By Sandra D. Adams, CFP
When we hear the term widow or widower, we picture someone older – someone deep into their retirement years. The reality is, according to the U.S. Census Bureau, the average age of a widow or widower in the U.S. is currently 59-years-old. In my recent experience with clients, I have seen the statistics become reality. Clients becoming widowed well before their retirement years has, unfortunately, become increasingly common. The issues involved with this major, and often unexpected, life transition are not simple and are hard to go through alone.
If you are one that is left behind, there are several action steps that should be taken to get back on your feet and feel financially secure. In most cases, this is the woman (according to the U.S. Census Bureau, 32% of women over age 65 are widowed compared to 11% of men). There is no timetable for when these steps should be taken – everyone grieves in their own time and everyone is ready in their own time to move on and make sound financial decisions at different times. No one should be pushed into making financial decisions for their new normal until they are ready.
The first step is identifying sources of income. For young widows or widowers, you may still be working, but may have lost a source of income when your spouse passed away. Looking at where income might come from now and into the future is important. For young widows, life insurance is likely the source of the replacement for lost income. If you are closer to retirement, you may also have Veteran’s benefits, employer pension benefits, savings plans, home equity, income from investments, and Social Security.
The second step is to get your financial plan organized. Get all of your documents and statements put together and review your estate documents (update them, if needed). A big part of this is to update your expenses and budget. This may take some time, as your life without your spouse may not look exactly the same as it did with him/her. Determining what your new normal looks like and what it will cost may take some time to figure out. And it won’t be half the cost (even if you don’t have children), but it won’t be 100% or more either – it will likely be somewhere in between. Figuring out how much it costs you to live goes a long way toward knowing what you will need and how you will make it all work going forward. Your financial planner can be a huge help in this area.
The third step is to evaluate your insurances (health and long-term care). These costs can be significant as you get older and it is important to make sure you have good coverage. For younger widows, those that are still working may have health insurance from their employer. If not, it is important to make sure you work with an agent to get counseling on the best coverage for you through the exchange until you are eligible for Medicare at age 65. And for long-term care, if you haven’t already worked with a financial planner to plan coverage and are now widowed – now is the time. Single folks are even more likely to need long-term care insurance than those with a partner.
The fourth step is to work on planning your future retirement income. Many widows don’t think enough about planning for their own financial future. What kinds of things should you be talking to your adviser about?
- Income needs going into retirement
- The things you would like to do in retirement/their retirement goals (travel/hobbies, etc.)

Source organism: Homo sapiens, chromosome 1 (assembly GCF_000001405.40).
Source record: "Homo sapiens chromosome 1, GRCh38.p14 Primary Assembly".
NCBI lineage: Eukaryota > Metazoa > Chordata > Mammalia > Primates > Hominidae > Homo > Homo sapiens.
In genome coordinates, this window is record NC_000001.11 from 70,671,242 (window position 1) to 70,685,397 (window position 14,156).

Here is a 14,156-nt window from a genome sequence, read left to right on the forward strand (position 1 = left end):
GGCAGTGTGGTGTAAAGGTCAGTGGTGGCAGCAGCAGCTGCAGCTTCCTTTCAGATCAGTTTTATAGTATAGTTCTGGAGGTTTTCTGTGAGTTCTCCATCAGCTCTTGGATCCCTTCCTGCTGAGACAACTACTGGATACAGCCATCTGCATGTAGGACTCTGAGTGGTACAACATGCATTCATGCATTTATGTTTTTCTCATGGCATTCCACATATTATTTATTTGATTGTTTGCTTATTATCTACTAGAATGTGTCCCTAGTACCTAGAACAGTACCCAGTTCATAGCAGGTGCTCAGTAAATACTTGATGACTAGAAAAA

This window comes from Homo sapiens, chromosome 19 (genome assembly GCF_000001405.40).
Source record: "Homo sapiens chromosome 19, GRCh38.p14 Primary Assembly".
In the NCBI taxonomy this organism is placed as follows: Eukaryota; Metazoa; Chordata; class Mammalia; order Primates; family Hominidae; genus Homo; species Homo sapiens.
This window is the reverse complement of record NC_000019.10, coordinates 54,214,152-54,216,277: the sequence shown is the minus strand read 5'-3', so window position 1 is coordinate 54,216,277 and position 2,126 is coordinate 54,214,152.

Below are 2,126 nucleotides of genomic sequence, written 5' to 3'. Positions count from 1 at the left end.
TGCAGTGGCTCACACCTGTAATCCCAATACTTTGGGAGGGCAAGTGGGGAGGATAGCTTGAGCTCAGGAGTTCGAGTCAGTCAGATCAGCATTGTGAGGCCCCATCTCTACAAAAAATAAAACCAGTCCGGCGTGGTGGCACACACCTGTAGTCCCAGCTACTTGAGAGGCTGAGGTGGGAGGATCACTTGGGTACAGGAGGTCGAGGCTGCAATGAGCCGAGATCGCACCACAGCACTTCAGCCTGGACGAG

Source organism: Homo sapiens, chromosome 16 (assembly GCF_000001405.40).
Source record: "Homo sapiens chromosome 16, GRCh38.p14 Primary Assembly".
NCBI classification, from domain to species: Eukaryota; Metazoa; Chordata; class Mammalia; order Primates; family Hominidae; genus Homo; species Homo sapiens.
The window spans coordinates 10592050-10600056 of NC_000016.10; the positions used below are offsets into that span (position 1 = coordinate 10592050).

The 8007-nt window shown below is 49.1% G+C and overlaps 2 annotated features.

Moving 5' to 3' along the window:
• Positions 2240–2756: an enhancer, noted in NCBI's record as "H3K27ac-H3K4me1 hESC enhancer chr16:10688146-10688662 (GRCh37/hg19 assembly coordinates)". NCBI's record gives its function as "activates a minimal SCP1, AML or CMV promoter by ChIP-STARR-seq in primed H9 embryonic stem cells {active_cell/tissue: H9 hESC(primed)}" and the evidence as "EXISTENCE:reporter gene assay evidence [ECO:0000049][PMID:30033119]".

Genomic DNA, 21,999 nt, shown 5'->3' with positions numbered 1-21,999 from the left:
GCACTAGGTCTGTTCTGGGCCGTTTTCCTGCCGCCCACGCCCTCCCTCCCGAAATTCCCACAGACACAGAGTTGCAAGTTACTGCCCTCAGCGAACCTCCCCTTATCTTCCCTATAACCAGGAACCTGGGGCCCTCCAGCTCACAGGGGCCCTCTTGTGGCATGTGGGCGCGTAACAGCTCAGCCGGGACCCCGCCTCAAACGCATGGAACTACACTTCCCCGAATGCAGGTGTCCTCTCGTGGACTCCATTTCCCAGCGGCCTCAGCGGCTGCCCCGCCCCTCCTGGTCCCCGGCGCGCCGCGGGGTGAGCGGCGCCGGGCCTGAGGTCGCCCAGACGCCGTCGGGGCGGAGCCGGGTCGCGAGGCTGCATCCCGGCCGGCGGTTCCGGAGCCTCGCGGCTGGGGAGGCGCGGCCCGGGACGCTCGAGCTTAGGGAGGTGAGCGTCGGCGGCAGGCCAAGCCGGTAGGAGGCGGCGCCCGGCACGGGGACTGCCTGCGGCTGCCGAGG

- What financial resources you have now (assets, income sources, etc.)
- Risk tolerance
- Charitable goals, family gifting goals, etc.
You can work with the adviser to design a tax-efficient retirement income plan to meet your goals with appropriate tools based on tax considerations and risk tolerances, etc.
And the fifth step is to evaluate housing options. We often tell new widows not to make big decisions, like changing homes, within the first year or two. However, many decide that they want or need to move because the house they are in is too big or they just need to make a move. Housing is roughly 40 – 45% of the average household budget – decisions need to be made with care.
For all widows, going it alone can be difficult with a lot of decisions and time spent alone. For many, it is going through the process of redesigning retirement all over again, now alone, when it was meant to be with your long-time partner. And learning to live a new normal and planning the next phase of life that looks entirely different than the one you had planned. With the help of a professional financial adviser, the financial side of things can be easier – the living part just takes time.
About the author: Sandra D. Adams
Sandra D. Adams, CFP®, can be reached at 248-948-7900, Center for Financial Planning, Inc., 24800 Denso Drive, Ste. 300, Southfield, MI 48033. Securities offered through Raymond James Financial Services, Inc. Member FINRA/SIPC. Investment advisory services offered through Center for Financial Planning, Inc. Center for Financial Planning, Inc., is not a registered broker/dealer and is independent of Raymond James Financial Services.
Raymond James and its advisers do not offer tax or legal advice. You should discuss any tax or legal matters with the appropriate professional. Any opinions are those of Sandra D. Adams and not necessarily those of Raymond James.
Certified Financial Planner Board of Standards Inc. owns the certification marks CFP®, CERTIFIED FINANCIAL PLANNER™, CFP® (with plaque design) and CFP® (with flame design) in the U.S., which it awards to individuals who successfully complete the CFP Board’s initial and ongoing certification requirements.